How is honestly fair for me to excuse the actions of the one, and not of the two? That can and will build up resentment in his sisters against their brother, and against me if I was to excuse everything on the basis of his diagnoses.

Every single day it is indeed a struggle to find THAT balance between “normal childhood” behavior, and “disability-driven” behaviors. Some things though, should be no-brainer behaviors that no matter the mental capacity, should NEVER be tolerated or excused due to said disability.

And like a fellow group member had stated, not everything will work with everyone, nor will everyone believe that corporal punishment should be utilized. I say if used CORRECTLY and in the right situations, it CAN be an effective tool.

But not every offense deserves having a spanking. Just like not every offense deserves a month-long grounding.

I think a lot of my views stem from my own childhood. I WAS a disabled child. And my dad treated me as a normal kid. My mom on the other hand “babied” me. And she did it so much, to such an extent, that it really did tarnish my childhood, and made me resent her later on in life, for YEARS. Even after she died.

There is a time to use the “disability card” (my name for it), and when NOT to. Most times, it was just me being a kid. But to her, I did NO wrong, even when it was clear that I WAS in the wrong. So, I never got in trouble (if I did by her, it was VERY rare) unless my dad was there. And then, I got what he felt I deserved. Yes, that did include a spanking here and there.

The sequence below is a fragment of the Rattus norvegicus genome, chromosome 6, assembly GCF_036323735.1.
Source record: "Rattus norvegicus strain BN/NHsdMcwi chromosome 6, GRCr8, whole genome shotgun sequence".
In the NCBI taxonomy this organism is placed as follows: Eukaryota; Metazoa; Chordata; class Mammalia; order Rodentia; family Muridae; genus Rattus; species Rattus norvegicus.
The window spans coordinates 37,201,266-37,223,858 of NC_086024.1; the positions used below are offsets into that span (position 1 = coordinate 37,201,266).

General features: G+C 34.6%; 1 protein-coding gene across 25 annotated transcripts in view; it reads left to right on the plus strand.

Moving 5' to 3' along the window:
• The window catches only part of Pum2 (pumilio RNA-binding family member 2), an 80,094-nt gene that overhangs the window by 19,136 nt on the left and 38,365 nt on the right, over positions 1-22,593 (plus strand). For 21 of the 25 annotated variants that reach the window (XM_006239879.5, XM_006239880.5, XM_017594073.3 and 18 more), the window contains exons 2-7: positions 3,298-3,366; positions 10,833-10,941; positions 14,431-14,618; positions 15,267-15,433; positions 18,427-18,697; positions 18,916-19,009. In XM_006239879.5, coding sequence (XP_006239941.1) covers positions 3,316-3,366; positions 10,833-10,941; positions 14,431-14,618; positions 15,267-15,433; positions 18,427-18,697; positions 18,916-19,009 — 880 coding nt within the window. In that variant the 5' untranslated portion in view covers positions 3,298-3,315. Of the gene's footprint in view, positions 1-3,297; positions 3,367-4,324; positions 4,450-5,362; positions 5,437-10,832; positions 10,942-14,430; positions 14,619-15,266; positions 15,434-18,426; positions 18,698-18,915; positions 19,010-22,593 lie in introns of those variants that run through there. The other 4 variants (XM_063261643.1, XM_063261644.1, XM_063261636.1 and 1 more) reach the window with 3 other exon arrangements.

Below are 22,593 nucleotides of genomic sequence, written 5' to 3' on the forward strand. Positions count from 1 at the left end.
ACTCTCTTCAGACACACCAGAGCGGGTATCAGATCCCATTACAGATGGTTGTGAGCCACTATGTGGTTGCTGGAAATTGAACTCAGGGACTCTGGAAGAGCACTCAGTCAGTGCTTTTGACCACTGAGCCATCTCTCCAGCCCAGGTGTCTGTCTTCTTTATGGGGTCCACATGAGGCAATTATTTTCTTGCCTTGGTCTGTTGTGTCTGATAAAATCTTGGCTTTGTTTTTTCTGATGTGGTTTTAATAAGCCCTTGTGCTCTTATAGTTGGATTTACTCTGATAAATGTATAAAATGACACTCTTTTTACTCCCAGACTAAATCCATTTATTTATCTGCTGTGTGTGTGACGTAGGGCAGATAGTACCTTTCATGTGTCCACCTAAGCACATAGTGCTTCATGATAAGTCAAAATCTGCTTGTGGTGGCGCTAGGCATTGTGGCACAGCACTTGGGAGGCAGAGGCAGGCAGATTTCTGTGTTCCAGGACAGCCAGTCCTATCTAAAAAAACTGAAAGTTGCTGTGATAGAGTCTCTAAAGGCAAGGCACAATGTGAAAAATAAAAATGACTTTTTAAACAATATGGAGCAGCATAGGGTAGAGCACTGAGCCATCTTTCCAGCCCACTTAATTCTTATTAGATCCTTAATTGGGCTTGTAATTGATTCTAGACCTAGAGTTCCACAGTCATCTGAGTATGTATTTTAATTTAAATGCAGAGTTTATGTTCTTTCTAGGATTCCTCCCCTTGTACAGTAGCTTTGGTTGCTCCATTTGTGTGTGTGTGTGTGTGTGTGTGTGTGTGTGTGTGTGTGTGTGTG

The more I recall it all, and the more I think on it, I truly believe I got myself in to trouble, especially around my dad as much as I did, was because I THRIVED on it. I felt like a “normal” little kid.

NT Parents vs. SN Parents

I am a mother.

I am a mother to three children.

I am a mother to three kids, where one of them has “problems”.

I am a mother to three kids, where one of them has “problems”, but that I love all equally.

You say that there is NO way you could do what I do, put up with what I put up with, and defend what I have to defend.

You say we are a strong, but rare breed. But there are more parents like me than you most likely even know. Because we don’t look to be recognized or placed on a pedestal.

We do what we have to do, when we have to do it, as to ensure that our “special” kids are getting everything in life that they deserve.

That includes being as close to “normal” as we can get them. And to obtain the specialized services, that though are supposed to be rendered by Federally mandated Laws, are not always put in to place.